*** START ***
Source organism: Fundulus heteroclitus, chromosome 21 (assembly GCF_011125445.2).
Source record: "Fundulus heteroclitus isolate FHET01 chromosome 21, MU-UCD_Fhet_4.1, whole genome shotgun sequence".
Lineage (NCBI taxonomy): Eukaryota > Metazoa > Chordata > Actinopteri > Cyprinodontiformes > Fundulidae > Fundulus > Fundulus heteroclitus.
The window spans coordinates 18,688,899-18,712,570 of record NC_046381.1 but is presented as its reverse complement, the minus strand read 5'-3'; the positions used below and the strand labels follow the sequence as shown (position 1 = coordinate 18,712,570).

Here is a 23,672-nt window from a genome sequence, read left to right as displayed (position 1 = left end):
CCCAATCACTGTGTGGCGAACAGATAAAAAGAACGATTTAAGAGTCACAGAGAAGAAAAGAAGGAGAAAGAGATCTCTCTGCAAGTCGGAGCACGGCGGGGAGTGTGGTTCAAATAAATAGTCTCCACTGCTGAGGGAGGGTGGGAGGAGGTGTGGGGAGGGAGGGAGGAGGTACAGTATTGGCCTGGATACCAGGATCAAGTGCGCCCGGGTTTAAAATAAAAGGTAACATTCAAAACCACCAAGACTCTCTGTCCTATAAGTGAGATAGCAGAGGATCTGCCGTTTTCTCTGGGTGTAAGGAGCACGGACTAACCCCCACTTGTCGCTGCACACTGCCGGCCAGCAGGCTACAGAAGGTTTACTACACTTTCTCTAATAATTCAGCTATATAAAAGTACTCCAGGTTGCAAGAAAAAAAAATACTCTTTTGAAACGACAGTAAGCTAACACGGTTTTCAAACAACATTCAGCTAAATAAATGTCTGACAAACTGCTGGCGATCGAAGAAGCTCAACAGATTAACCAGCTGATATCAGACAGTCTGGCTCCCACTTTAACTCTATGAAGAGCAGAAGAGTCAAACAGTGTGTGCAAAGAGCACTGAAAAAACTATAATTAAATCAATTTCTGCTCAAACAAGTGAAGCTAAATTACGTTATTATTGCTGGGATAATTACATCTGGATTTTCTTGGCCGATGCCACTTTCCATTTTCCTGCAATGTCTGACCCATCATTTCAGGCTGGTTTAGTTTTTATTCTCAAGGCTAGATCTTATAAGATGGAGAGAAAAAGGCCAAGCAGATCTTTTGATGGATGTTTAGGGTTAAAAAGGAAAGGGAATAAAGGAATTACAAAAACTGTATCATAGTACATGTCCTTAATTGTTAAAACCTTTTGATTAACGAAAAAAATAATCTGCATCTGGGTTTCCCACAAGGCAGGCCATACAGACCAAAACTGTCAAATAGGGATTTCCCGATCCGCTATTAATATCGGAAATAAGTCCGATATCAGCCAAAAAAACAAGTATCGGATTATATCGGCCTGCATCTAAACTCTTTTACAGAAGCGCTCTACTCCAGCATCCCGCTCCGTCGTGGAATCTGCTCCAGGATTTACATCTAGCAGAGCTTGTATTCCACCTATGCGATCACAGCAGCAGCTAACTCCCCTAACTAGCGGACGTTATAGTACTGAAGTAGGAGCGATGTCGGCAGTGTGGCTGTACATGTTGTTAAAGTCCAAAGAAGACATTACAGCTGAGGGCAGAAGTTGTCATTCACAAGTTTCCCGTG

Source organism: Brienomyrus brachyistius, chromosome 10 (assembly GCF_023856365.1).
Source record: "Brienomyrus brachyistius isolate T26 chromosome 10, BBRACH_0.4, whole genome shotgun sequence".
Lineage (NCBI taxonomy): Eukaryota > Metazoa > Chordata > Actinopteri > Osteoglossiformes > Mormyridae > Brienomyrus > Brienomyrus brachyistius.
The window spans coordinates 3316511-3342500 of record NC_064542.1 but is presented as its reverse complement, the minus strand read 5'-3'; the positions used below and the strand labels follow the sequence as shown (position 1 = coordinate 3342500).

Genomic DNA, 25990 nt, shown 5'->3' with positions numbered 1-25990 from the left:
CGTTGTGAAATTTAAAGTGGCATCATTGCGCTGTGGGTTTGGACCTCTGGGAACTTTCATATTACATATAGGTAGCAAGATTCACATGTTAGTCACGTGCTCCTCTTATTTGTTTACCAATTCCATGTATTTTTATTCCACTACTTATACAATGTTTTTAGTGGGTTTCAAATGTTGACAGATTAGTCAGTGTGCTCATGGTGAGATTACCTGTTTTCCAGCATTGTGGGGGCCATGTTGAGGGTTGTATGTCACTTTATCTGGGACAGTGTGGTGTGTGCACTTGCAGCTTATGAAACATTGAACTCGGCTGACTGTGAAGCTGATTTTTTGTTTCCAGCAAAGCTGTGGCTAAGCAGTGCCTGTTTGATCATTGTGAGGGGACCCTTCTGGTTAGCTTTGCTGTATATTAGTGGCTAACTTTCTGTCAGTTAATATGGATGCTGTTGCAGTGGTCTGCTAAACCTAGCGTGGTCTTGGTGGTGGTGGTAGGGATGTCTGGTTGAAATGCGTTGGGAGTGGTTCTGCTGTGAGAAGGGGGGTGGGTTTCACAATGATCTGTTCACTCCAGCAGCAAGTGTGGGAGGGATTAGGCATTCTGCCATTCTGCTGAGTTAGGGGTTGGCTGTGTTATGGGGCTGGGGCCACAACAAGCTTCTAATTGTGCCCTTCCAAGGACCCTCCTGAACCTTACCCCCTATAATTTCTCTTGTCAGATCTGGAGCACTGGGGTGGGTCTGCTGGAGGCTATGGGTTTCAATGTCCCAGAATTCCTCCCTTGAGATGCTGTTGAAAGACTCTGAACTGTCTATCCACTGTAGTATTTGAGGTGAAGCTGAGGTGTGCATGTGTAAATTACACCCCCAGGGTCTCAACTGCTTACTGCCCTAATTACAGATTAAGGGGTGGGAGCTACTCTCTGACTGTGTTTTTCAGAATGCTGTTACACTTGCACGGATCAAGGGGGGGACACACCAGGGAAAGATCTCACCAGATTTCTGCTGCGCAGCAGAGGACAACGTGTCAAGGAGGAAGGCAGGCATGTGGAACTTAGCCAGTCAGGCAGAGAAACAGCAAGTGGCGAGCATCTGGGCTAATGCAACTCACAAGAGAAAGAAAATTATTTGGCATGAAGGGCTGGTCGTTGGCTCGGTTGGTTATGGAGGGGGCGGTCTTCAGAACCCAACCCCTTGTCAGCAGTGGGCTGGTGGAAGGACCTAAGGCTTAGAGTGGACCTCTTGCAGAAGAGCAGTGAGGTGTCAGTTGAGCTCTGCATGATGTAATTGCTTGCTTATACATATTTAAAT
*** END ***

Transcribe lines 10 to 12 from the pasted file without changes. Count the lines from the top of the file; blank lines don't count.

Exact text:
The window spans coordinates 3316511-3342500 of record NC_064542.1 but is presented as its reverse complement, the minus strand read 5'-3'; the positions used below and the strand labels follow the sequence as shown (position 1 = coordinate 3342500).

Genomic DNA, 25990 nt, shown 5'->3' with positions numbered 1-25990 from the left:
CGTTGTGAAATTTAAAGTGGCATCATTGCGCTGTGGGTTTGGACCTCTGGGAACTTTCATATTACATATAGGTAGCAAGATTCACATGTTAGTCACGTGCTCCTCTTATTTGTTTACCAATTCCATGTATTTTTATTCCACTACTTATACAATGTTTTTAGTGGGTTTCAAATGTTGACAGATTAGTCAGTGTGCTCATGGTGAGATTACCTGTTTTCCAGCATTGTGGGGGCCATGTTGAGGGTTGTATGTCACTTTATCTGGGACAGTGTGGTGTGTGCACTTGCAGCTTATGAAACATTGAACTCGGCTGACTGTGAAGCTGATTTTTTGTTTCCAGCAAAGCTGTGGCTAAGCAGTGCCTGTTTGATCATTGTGAGGGGACCCTTCTGGTTAGCTTTGCTGTATATTAGTGGCTAACTTTCTGTCAGTTAATATGGATGCTGTTGCAGTGGTCTGCTAAACCTAGCGTGGTCTTGGTGGTGGTGGTAGGGATGTCTGGTTGAAATGCGTTGGGAGTGGTTCTGCTGTGAGAAGGGGGGTGGGTTTCACAATGATCTGTTCACTCCAGCAGCAAGTGTGGGAGGGATTAGGCATTCTGCCATTCTGCTGAGTTAGGGGTTGGCTGTGTTATGGGGCTGGGGCCACAACAAGCTTCTAATTGTGCCCTTCCAAGGACCCTCCTGAACCTTACCCCCTATAATTTCTCTTGTCAGATCTGGAGCACTGGGGTGGGTCTGCTGGAGGCTATGGGTTTCAATGTCCCAGAATTCCTCCCTTGAGATGCTGTTGAAAGACTCTGAACTGTCTATCCACTGTAGTATTTGAGGTGAAGCTGAGGTGTGCATGTGTAAATTACACCCCCAGGGTCTCAACTGCTTACTGCCCTAATTACAGATTAAGGGGTGGGAGCTACTCTCTGACTGTGTTTTTCAGAATGCTGTTACACTTGCACGGATCAAGGGGGGGACACACCAGGGAAAGATCTCACCAGATTTCTGCTGCGCAGCAGAGGACAACGTGTCAAGGAGGAAGGCAGGCATGTGGAACTTAGCCAGTCAGGCAGAGAAACAGCAAGTGGCGAGCATCTGGGCTAATGCAACTCACAAGAGAAAGAAAATTATTTGGCATGAAGGGCTGGTCGTTGGCTCGGTTGGTTATGGAGGGGGCGGTCTTCAGAACCCAACCCCTTGTCAGCAGTGGGCTGGTGGAAGGACCTAAGGCTTAGAGTGGACCTCTTGCAGAAGAGCAGTGAGGTGTCAGTTGAGCTCTGCATGATGTAATTGCTTGCTTATACATATTTAAAT